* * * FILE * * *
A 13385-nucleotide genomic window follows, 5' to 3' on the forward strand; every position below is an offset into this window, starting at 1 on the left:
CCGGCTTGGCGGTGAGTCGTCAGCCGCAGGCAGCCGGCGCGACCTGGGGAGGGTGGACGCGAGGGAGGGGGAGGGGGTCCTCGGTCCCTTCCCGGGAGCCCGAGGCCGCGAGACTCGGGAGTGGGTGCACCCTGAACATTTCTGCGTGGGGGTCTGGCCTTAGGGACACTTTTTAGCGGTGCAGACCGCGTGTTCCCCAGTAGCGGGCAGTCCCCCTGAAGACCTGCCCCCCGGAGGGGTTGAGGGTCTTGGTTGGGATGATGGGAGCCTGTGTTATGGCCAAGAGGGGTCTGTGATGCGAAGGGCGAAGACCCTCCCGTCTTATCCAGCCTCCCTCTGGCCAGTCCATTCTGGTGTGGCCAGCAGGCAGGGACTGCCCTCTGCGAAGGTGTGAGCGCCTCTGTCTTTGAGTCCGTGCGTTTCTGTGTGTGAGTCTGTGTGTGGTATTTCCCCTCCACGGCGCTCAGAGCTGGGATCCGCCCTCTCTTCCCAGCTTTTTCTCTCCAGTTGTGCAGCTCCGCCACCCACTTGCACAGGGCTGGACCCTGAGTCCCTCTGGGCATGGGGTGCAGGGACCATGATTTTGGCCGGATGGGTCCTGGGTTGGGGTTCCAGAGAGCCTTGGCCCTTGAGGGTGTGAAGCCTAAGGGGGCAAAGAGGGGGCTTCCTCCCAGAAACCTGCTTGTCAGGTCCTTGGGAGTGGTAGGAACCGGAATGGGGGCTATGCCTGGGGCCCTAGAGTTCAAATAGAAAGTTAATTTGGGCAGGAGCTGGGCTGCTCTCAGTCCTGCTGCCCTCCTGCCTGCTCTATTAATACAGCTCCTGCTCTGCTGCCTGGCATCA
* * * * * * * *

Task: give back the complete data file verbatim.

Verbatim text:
A 13385-nucleotide genomic window follows, 5' to 3' on the forward strand; every position below is an offset into this window, starting at 1 on the left:
CCGGCTTGGCGGTGAGTCGTCAGCCGCAGGCAGCCGGCGCGACCTGGGGAGGGTGGACGCGAGGGAGGGGGAGGGGGTCCTCGGTCCCTTCCCGGGAGCCCGAGGCCGCGAGACTCGGGAGTGGGTGCACCCTGAACATTTCTGCGTGGGGGTCTGGCCTTAGGGACACTTTTTAGCGGTGCAGACCGCGTGTTCCCCAGTAGCGGGCAGTCCCCCTGAAGACCTGCCCCCCGGAGGGGTTGAGGGTCTTGGTTGGGATGATGGGAGCCTGTGTTATGGCCAAGAGGGGTCTGTGATGCGAAGGGCGAAGACCCTCCCGTCTTATCCAGCCTCCCTCTGGCCAGTCCATTCTGGTGTGGCCAGCAGGCAGGGACTGCCCTCTGCGAAGGTGTGAGCGCCTCTGTCTTTGAGTCCGTGCGTTTCTGTGTGTGAGTCTGTGTGTGGTATTTCCCCTCCACGGCGCTCAGAGCTGGGATCCGCCCTCTCTTCCCAGCTTTTTCTCTCCAGTTGTGCAGCTCCGCCACCCACTTGCACAGGGCTGGACCCTGAGTCCCTCTGGGCATGGGGTGCAGGGACCATGATTTTGGCCGGATGGGTCCTGGGTTGGGGTTCCAGAGAGCCTTGGCCCTTGAGGGTGTGAAGCCTAAGGGGGCAAAGAGGGGGCTTCCTCCCAGAAACCTGCTTGTCAGGTCCTTGGGAGTGGTAGGAACCGGAATGGGGGCTATGCCTGGGGCCCTAGAGTTCAAATAGAAAGTTAATTTGGGCAGGAGCTGGGCTGCTCTCAGTCCTGCTGCCCTCCTGCCTGCTCTATTAATACAGCTCCTGCTCTGCTGCCTGGCATCA